So, you think you can beat me at tightwaddery? There's a challenge. Do you recycle laces? Make your own dishwashing liquid? Had the same car for 15+ years?
I once lived with a flatmate who reused matches, by lighting one from another when starting gas elements, which was possibly a step too far. This week I've spent time browsing blogs and forums in search of new tips that even my old flatmate would admire.
There are ethical and moral questions around being a tightwad. Be careful of doing things that cost others money, such as holding your wedding on a week day. And please don't head for the toilets when it's your round of drinks.
Question every purchase
That means every single grocery item, alcohol, furniture, your car, your new kitchen, your holidays and so on. Yes, buy them. But be honest about whether they are needs or wants and where they fit into your big financial picture.
Don't even visit the Joneses
Don't covet your friends' and neighbours' lifestyle. Your neighbour has probably loaded up their mortgage or credit cards for this stuff anyway.
Not wanting leads to a more fulfilling life. Urgent wants go away if you have a stand down period such as a week, or even better a month. Every 10 or 100 dollars saved by overcoming the urge to buy soon adds up to thousands.
Going shopping is lazy. Look for ways to get what you need without buying it instantly. I love candles, but always buy them new from the op shop and rarely pay more than $1 a pop. I stopped a friend in her tracks this week as she went to buy plastic boxes for her father's disorganised pantry. She now has a bundle of empty takeaway containers instead. When I needed a small block of wood I found an offcut box at the local timber store.
There is always a cheaper way
This is one of my favourite mantras. If you think about a problem for long enough a cheaper solution comes up, which sometimes is not buying it at all. The subject of growing vegetables on balconies came up this week and my friend pointed out that she'd found Kings Plant Barn sells ripped compost bags for half price. An even cheaper way is to produce your own compost. Other useful mantras for tightwads might include: "I only shop sales" and "do I really need it?".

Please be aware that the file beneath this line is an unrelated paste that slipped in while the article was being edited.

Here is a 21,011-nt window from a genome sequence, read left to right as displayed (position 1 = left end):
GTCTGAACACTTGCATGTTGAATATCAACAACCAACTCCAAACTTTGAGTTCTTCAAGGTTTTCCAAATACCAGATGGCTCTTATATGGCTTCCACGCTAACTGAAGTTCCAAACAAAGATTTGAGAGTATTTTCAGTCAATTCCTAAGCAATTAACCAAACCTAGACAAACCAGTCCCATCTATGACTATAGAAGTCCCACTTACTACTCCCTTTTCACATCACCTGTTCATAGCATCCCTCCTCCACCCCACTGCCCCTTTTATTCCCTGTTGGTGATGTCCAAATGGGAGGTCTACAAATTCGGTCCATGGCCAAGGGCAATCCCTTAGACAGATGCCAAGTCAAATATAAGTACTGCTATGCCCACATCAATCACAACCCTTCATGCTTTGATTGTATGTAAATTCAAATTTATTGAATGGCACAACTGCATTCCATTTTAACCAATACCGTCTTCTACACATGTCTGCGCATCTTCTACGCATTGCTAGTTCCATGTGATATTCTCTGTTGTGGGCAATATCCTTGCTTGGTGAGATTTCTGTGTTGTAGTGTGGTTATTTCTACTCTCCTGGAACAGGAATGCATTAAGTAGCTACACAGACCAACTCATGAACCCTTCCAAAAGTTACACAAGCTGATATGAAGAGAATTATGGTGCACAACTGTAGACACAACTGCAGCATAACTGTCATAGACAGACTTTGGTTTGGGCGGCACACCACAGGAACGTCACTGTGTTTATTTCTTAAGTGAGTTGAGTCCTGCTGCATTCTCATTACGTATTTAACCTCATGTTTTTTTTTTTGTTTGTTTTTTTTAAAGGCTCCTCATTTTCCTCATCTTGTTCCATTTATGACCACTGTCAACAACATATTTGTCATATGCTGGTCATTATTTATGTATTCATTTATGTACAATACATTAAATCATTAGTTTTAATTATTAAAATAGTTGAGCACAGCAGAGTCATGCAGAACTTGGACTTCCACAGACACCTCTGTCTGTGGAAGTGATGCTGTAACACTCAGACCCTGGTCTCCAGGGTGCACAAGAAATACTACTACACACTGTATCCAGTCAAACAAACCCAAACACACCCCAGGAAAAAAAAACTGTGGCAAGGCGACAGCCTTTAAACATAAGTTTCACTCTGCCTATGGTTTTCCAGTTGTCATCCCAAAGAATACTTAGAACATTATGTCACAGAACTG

Cut the cost of your food by sticking to the real essentials; reduce electricity and water usage, get a better mobile phone plan and look for ways to reduce every other regular outgoing.
Diana Clement: How not to get sucked in by expensive brands
Diana Clement: Don't make it easy for online fraudsters
Spend only cash
Academics have proved that it's more painful to spend cash than using plastic, even with the rewards points are factored in.
Think outside the box
Always challenge convention when it comes to spending money. A tightwad friend is investigating holidays in Sri Lanka, which she tells me are bargain basement as the tourism industry is desperate for new visitors.
Concern for the planet pays itself off in savings. Cutting out most commercial cleaning products has saved me heaps. Making my own treats such as pesto, hummus and preserved lemons means less packaging materials and a heap more money in my pocket.
Read as many blogs and articles as you can on tightwaddery. Sign up for Facebook groups and newsletters and devour them.
Google alternatives to whatever it is you next get your wallet out for.
Make friends with second hand
Know your local op shops, recycle centres, buy/sell groups and school fairs. If you can buy it new, you can buy it from a second-hand shop.
Having a buy-nothing day each week or month will teach you to be resilient and resourceful. Related ideas include car-free days, meat-free days, homemade lunch days.
The ultimate tightwad tool is the big bad budget. Whether you like it or not, tracking your spending religiously and stopping when you've spent your allocation for the month is the best way to be a better tightwad.